Even though our last Predcast was longer than the extended version of Ben-Hur, we somehow still couldn't fit in your questions. There were a lot of good ones though, and we didn't want to leave them unanswered. So let's get right to what you've been thinking about over this long summer:
@OnTheForecheck Percentage change Maz beats out Hutton at any point in the season as the backup goalie?— Jordan Cimini (@DevilRaider28) August 4, 2015
Jon: I'll say 50/50. Hutton has shown he can be a mostly adequate goaltender if he's given plenty of minutes. However, he'll never get those kind of minutes playing behind Pekka Rinne. He should have gotten more starts last year, but the coaching staff obviously doesn't trust him as much as they should, or else they wouldn't have ridden Rinne into the ground.
Maz's new contract is only for one year, and they may want to get him a few more looks in the crease if the plan is to re-sign him to take over backup duties full-time.
Dan: I will bank on Carter Hutton having a good camp and getting the benefit of the doubt. 65/35 in favor of Hutton.
Caroline: I've never been all that confident in Carter Hutton's consistency, especially given the tiny number of games he ends up playing because of Rinne's dominance. I think if he shows any shakiness Maz is going to be given a chance, and it's entirely possible that he seizes the moment and doesn't let go. So at any point in the season? Let's say... 75-80% it goes in Maz's favor.
Alex: 90-95%. Most of my confidence is because your question asks if he will beat out Hutton "at any point this season" which I think is almost a sure bet. Hutton's average-ness is inevitable, and Mazanec's potential is too alluring. This is not to say that Hutton won't again have the back-up title at the end of the season in a playoff push, but Mazanec will likely be relied on more than expected.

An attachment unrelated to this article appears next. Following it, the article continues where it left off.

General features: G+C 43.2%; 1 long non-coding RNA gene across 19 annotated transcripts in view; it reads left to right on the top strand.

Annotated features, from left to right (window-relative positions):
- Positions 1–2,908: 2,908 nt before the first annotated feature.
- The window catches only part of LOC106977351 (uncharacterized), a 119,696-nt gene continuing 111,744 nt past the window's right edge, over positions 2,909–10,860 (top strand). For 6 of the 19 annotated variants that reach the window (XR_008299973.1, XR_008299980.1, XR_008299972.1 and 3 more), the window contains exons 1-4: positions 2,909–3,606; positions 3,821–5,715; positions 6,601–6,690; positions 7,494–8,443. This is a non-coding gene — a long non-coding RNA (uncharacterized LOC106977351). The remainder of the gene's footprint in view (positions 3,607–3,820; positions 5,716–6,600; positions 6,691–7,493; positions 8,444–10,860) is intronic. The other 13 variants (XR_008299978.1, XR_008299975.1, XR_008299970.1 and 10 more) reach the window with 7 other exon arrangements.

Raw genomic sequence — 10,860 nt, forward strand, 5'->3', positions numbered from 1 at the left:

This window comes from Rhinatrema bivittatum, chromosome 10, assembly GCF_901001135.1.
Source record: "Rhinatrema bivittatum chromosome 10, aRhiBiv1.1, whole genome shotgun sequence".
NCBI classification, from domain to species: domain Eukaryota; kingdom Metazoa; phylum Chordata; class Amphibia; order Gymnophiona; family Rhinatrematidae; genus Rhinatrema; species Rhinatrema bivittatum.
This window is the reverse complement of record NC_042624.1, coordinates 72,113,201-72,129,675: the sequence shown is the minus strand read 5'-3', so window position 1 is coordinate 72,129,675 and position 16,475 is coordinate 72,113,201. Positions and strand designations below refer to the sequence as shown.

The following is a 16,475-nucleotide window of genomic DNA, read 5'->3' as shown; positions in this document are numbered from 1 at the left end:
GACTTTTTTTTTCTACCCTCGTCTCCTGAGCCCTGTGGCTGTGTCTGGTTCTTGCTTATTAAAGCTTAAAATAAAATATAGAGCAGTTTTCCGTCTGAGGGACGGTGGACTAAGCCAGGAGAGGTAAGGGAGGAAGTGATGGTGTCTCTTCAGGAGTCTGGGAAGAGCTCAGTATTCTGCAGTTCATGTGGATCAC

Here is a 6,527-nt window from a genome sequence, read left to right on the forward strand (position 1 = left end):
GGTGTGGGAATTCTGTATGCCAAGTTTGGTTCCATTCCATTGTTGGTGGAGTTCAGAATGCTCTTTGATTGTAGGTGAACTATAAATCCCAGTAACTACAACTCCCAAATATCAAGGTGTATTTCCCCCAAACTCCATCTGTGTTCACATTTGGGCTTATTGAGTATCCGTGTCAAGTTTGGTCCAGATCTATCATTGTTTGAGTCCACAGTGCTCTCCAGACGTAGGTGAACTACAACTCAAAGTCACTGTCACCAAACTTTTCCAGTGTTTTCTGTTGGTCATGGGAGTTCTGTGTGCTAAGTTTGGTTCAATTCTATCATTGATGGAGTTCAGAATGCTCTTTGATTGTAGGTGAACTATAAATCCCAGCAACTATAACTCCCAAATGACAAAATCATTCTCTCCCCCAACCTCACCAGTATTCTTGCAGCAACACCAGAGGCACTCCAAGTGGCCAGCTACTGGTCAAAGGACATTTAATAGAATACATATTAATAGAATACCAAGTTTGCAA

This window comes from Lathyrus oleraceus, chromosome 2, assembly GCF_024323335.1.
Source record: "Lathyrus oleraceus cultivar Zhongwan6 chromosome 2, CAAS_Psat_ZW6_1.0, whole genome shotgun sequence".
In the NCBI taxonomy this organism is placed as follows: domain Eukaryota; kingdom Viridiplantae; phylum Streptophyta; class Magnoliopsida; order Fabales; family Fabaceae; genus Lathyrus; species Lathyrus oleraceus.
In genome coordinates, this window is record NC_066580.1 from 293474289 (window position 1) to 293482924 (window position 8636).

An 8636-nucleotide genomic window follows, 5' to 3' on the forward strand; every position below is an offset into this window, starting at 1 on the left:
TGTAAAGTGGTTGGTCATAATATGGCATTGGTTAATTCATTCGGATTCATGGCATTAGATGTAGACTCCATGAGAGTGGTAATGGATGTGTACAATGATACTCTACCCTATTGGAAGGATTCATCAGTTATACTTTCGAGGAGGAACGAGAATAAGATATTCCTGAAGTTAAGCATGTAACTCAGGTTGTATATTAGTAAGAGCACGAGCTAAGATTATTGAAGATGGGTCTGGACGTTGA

@OnTheForecheck in your opinion is the combination of Watson/Sissons better than the combination of Gaustad/Nystrom?— The Predator's Post (@ThePredsPost) August 4, 2015
Jon: I don't think either one of them could play Goose's role as well as he can, even if he is exorbitantly overpaid for it. But I certainly think either of them would be better than Eric Nystrom, and I'm presently on the fence about Gabriel Bourque.
Dan: Not sure if they're better in terms of talent, but I'd rather seem them on the NHL roster, just based on cap hit, speed, future, etc. And if I'm being blunt, Miikka Salomaki might be better at Nystrom's role than Colton Sissons.
Caroline: I'm honestly not that familiar with Watson/Sissons play so I can't give you an educated answer, but given that they're younger, not paid nearly as much (especially for Goose), and the positions they play are generally not the hardest to replace, my guess it that they'd probably be just as good in the long run - just not necessarily right away.
Alex: Yes. Paul Gaustad's health and age combined with Nystrom's hockey playing ability is not a great option. I'll take the young guns in that 4th line role.
Jon: I don't think so. In my mind, a team shouldn't retire a jersey just because the player was really good or a fan favorite. The player should be nearly be a generational talent and/or vault the team and franchise to a place they wouldn't have seen without them. That's why Rinne or Shea Weber should be the first one's retired, pending whoever hangs up the skates first.
Dan: Pekka Rinne's number 35.
Caroline: Nah, I don't think Kimmo will go up. He spent some good years here, but he's going to be remembered as a Flyer, not a Predator (despite having a captaincy here). He didn't have that extra-special oomph of impact on this team that's necessary for a number retirement. My bet is that Legwand goes up first. Rinne or Weber would probably be one of the next after him.